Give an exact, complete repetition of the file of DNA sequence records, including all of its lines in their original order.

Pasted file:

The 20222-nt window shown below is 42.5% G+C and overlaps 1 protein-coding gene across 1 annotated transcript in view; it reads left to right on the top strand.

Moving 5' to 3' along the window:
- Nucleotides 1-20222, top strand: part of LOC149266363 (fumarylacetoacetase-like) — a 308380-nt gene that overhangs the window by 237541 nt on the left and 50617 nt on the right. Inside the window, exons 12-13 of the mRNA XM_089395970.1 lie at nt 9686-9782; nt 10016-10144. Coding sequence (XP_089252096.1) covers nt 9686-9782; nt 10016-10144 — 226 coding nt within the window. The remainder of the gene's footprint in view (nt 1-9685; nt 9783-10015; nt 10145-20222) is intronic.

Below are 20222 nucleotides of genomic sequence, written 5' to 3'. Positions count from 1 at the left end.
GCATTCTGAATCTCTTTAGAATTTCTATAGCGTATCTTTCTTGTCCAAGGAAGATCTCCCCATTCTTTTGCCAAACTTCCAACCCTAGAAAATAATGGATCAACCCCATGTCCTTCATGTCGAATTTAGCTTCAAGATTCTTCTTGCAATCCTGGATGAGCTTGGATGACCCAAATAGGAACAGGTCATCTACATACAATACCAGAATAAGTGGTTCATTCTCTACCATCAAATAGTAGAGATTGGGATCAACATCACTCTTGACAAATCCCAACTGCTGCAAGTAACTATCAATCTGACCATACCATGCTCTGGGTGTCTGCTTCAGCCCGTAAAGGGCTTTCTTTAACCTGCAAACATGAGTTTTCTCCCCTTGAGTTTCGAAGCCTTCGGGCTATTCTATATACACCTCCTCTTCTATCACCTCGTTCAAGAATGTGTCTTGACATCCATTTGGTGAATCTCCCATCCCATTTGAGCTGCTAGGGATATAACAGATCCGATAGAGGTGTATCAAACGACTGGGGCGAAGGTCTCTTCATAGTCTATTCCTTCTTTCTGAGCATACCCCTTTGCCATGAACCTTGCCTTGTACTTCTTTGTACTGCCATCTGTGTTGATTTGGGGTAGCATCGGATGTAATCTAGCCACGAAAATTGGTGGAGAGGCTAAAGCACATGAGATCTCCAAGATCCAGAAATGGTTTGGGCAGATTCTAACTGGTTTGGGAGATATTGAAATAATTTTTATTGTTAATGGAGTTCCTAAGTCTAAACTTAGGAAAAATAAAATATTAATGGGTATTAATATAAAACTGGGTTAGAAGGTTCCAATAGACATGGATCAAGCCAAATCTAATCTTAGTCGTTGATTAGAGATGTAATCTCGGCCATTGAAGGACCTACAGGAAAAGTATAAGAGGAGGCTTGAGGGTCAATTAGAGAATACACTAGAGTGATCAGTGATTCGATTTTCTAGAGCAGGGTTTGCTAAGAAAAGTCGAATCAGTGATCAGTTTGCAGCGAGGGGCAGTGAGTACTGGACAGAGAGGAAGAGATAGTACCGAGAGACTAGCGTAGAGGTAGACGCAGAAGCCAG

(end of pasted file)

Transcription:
The 20222-nt window shown below is 42.5% G+C and overlaps 1 protein-coding gene across 1 annotated transcript in view; it reads left to right on the top strand.

Moving 5' to 3' along the window:
- Nucleotides 1-20222, top strand: part of LOC149266363 (fumarylacetoacetase-like) — a 308380-nt gene that overhangs the window by 237541 nt on the left and 50617 nt on the right. Inside the window, exons 12-13 of the mRNA XM_089395970.1 lie at nt 9686-9782; nt 10016-10144. Coding sequence (XP_089252096.1) covers nt 9686-9782; nt 10016-10144 — 226 coding nt within the window. The remainder of the gene's footprint in view (nt 1-9685; nt 9783-10015; nt 10145-20222) is intronic.

Below are 20222 nucleotides of genomic sequence, written 5' to 3'. Positions count from 1 at the left end.
GCATTCTGAATCTCTTTAGAATTTCTATAGCGTATCTTTCTTGTCCAAGGAAGATCTCCCCATTCTTTTGCCAAACTTCCAACCCTAGAAAATAATGGATCAACCCCATGTCCTTCATGTCGAATTTAGCTTCAAGATTCTTCTTGCAATCCTGGATGAGCTTGGATGACCCAAATAGGAACAGGTCATCTACATACAATACCAGAATAAGTGGTTCATTCTCTACCATCAAATAGTAGAGATTGGGATCAACATCACTCTTGACAAATCCCAACTGCTGCAAGTAACTATCAATCTGACCATACCATGCTCTGGGTGTCTGCTTCAGCCCGTAAAGGGCTTTCTTTAACCTGCAAACATGAGTTTTCTCCCCTTGAGTTTCGAAGCCTTCGGGCTATTCTATATACACCTCCTCTTCTATCACCTCGTTCAAGAATGTGTCTTGACATCCATTTGGTGAATCTCCCATCCCATTTGAGCTGCTAGGGATATAACAGATCCGATAGAGGTGTATCAAACGACTGGGGCGAAGGTCTCTTCATAGTCTATTCCTTCTTTCTGAGCATACCCCTTTGCCATGAACCTTGCCTTGTACTTCTTTGTACTGCCATCTGTGTTGATTTGGGGTAGCATCGGATGTAATCTAGCCACGAAAATTGGTGGAGAGGCTAAAGCACATGAGATCTCCAAGATCCAGAAATGGTTTGGGCAGATTCTAACTGGTTTGGGAGATATTGAAATAATTTTTATTGTTAATGGAGTTCCTAAGTCTAAACTTAGGAAAAATAAAATATTAATGGGTATTAATATAAAACTGGGTTAGAAGGTTCCAATAGACATGGATCAAGCCAAATCTAATCTTAGTCGTTGATTAGAGATGTAATCTCGGCCATTGAAGGACCTACAGGAAAAGTATAAGAGGAGGCTTGAGGGTCAATTAGAGAATACACTAGAGTGATCAGTGATTCGATTTTCTAGAGCAGGGTTTGCTAAGAAAAGTCGAATCAGTGATCAGTTTGCAGCGAGGGGCAGTGAGTACTGGACAGAGAGGAAGAGATAGTACCGAGAGACTAGCGTAGAGGTAGACGCAGAAGCCAG